Personality can be measured with a psychological test. This concept can be described as follows:

‘A systematic evaluation- and measuring procedure, which makes it possible to make statements about one or more personality characteristics of the examined person or of his or her future behaviour or future performance’.

These statements are based on an objective and comparative processing of the reactions and performance of the examined person on carefully selected assignments or question, which are presented to his/her in a standardized manner (Drenth, 1981). The reactions of the person form the test information on which the statements are made. This test information can be obtained in several ways, for example by means of self-evaluations, observations, instrumental measurements or objective documentations (Drenth, 1981).

The personality questionnaire is an example of a psychological test. The most important distinction that is made in tested behaviour is the distinction between tests of performance and tests of behaviour or conduct (Drenth & Sijtsma, 2006). A performance test, with right or wrong answers, demands a maximum performance of the examined person. For tests of behaviour there is no pre-determined ‘right/wrong key’ available. Because tests of behaviour are not tests in the sense of ‘aptitude’, we often speak about ‘questionnaire’ in this context (Drenth & Sijtsma, 2006).

Since the twenties of the previous century, personality questionnaires are often used in practice. For a long time, no clear relation was found between criteria of good work behaviour and the outcomes of the questionnaires (Salgado & de Fruyt, 2005). There was a clear distinction between practice and research. Despite this fact personality questionnaires remained popular in practice. In addition to the use in (mental) health care, the so called psycho-diagnostics, they can be used in the field of HRM and personnel selection as well.

Essential for the use of personality questionnaires in the work field of HRM is predictive validity: to what extent does personality have predictive value for (future) job performance? In recent years research has shown that personality questionnaires have predictive value in personnel selection. Several studies have shown the predictive validity of the factors of the FFM. Two of the five factors, Extraversion and Conscientiousness, appear to be particularly good predictors of job performance (Schultz & Schultz, 2002). The predictive value appears to differ between different research populations. Research by Barrick & Mount (1991) on the FFM and job performance shows that Conscientiousness is a good predictor for all examined groups. The same study shows that Extraversion and Agreeableness are predictors for managerial positions only and that Openness to experience is a predictor for trainers. Extraversion mainly appears to have predictive value for performance in occupations in which social interaction and sales are central (Barrick & Mount, 1991). The conclusion by Barrick and Mount is mainly that Conscientiousness would be a good predictor of job performance. Furthermore, they state that the FFM is a good tool to investigate personality in the workplace. The same conclusions are drawn in a smaller study by Tett, Rothstein and Jackson (in: Salgado & de Fruyt, 2005, p.176).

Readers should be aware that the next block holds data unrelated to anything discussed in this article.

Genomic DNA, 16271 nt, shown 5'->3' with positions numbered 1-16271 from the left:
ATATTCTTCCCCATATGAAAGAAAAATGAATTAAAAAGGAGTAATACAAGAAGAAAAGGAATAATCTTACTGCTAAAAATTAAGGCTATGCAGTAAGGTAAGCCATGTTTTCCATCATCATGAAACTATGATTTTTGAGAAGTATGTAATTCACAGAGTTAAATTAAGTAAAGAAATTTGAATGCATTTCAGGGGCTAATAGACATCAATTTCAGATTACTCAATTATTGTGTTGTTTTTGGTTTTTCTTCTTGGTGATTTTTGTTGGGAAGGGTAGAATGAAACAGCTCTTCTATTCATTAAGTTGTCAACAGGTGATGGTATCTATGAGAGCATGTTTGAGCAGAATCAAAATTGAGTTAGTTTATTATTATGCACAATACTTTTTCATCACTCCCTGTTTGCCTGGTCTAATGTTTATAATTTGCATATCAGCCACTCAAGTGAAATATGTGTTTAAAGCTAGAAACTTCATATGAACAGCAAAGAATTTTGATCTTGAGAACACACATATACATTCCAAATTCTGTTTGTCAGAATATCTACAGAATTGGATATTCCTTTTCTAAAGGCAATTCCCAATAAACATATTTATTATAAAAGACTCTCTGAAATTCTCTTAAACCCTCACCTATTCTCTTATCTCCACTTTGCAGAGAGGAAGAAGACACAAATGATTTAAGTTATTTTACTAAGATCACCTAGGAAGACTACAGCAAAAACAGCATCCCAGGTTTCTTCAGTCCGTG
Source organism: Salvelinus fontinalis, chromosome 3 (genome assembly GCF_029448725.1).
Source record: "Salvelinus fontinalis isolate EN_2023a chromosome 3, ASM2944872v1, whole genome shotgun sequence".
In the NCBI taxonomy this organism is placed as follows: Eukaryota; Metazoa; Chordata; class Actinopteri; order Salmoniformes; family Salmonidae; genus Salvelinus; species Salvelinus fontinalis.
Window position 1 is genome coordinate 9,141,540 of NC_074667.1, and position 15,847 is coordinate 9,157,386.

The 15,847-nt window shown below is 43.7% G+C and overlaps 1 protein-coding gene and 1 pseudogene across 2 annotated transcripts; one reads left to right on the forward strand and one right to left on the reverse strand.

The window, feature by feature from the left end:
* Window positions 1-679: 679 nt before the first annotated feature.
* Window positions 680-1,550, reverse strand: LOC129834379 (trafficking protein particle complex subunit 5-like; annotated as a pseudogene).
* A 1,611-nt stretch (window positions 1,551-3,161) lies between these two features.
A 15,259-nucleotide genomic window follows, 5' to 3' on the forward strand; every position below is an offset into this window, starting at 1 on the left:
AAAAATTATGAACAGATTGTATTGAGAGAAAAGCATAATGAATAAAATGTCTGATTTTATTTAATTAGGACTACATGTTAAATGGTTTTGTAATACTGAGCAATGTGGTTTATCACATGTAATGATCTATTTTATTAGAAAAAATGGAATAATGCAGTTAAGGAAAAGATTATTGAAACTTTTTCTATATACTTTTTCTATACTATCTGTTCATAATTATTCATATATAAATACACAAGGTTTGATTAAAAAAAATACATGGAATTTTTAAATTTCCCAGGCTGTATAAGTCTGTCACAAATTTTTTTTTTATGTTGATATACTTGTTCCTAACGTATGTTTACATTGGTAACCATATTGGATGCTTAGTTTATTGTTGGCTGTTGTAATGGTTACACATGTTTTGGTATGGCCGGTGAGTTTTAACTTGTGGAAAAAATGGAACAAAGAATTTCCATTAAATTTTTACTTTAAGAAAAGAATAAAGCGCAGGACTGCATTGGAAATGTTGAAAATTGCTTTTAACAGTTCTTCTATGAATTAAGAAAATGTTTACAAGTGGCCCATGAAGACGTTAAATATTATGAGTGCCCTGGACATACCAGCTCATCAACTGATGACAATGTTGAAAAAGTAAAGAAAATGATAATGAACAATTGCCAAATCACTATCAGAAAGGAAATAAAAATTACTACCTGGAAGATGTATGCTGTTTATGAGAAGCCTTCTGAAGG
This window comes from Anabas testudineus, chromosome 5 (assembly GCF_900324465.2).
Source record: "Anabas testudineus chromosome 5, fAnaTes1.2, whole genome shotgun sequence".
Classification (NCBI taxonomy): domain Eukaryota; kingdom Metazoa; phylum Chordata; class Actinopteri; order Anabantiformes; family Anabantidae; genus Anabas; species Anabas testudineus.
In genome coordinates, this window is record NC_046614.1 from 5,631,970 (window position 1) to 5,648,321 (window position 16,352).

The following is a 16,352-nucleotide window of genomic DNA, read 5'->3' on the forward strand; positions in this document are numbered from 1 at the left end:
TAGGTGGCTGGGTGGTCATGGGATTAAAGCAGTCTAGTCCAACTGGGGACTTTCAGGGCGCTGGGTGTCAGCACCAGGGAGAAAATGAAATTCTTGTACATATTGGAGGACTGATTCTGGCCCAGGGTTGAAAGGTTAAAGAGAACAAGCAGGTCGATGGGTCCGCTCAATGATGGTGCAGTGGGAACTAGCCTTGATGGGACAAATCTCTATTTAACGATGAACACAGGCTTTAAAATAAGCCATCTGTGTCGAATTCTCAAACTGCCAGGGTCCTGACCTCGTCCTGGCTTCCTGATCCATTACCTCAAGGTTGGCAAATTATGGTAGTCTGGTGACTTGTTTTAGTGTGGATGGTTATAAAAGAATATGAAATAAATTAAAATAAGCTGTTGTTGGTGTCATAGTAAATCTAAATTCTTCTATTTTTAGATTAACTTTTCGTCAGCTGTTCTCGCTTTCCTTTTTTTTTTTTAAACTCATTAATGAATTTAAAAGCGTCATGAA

The initiative within Ixly for the development of a personality questionnaire came from the HRM field: there was a need for a personality questionnaire specifically developed for the use within the HRM work field. The personality questionnaires that were used in this field did not meet the needs of the assessment psychologists. The goal of the development of this questionnaire was to form to an as complete as possible questionnaire, covering all the aspects of personality that are relevant for work situations. Furthermore, there was the need to substitute the relatively time intensive questionnaires that were used to get a personality profile with one questionnaire from which a similar personality profile could be distilled but within a shorter time period.

Personality, as it is operationalized in the WPI, can be defined as follows:
‘A reasonably stable behavioural tendency that is most likely to be shown in relevant (work) situations’.

With behaviour, we mean the instrumental actions one takes. Orderliness and Agreeableness are examples of this. Behaviour also encompasses the cognitive actions, sometimes called ‘covert behaviour’. One can think about things like Attentiveness and Originality.

Assessment psychologists indicated that they were in need of ‘narrow’ constructs in personality questionnaires. With narrow constructs we mean psychological constructs that are not indicative of more personality attributes. Psychologists find differentiation very important: they often want as many constructs as possible. However, in academics, more limited and simpler questionnaires are preferred. The WPI is developed for the field of practice, making sure that no relevant differentiations that can be of interest in a work-related personality questionnaire are lost.

[1] Ixly (previously Orga B.V.) is a publisher of online instruments and is dedicated to the development, research and publishing of questionnaires and tests for the HRM profession. These are distributed via an online application.